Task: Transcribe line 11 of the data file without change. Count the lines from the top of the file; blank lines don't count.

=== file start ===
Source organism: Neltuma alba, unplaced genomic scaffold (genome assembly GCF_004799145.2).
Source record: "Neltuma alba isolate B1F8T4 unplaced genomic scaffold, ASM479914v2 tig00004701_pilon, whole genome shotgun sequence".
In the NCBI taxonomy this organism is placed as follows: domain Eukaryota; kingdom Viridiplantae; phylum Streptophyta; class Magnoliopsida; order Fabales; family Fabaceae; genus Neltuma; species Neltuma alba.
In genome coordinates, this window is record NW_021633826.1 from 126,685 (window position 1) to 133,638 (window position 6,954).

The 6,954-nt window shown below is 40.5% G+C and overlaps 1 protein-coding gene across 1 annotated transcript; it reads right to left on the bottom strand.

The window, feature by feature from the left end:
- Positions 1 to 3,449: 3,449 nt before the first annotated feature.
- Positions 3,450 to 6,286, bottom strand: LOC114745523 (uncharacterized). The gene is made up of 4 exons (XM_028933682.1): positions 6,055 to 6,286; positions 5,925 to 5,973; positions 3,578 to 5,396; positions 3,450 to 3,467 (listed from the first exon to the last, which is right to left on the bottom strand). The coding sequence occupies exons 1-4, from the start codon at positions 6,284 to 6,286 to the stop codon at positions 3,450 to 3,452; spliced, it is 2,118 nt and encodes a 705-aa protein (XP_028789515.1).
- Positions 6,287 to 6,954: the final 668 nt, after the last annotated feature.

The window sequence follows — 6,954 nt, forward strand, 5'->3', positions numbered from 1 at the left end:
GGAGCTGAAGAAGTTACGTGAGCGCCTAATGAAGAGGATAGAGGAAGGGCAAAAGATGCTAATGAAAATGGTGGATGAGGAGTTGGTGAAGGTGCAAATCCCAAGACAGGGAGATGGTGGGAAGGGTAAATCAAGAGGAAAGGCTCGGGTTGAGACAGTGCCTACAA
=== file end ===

GGAGCTGAAGAAGTTACGTGAGCGCCTAATGAAGAGGATAGAGGAAGGGCAAAAGATGCTAATGAAAATGGTGGATGAGGAGTTGGTGAAGGTGCAAATCCCAAGACAGGGAGATGGTGGGAAGGGTAAATCAAGAGGAAAGGCTCGGGTTGAGACAGTGCCTACAA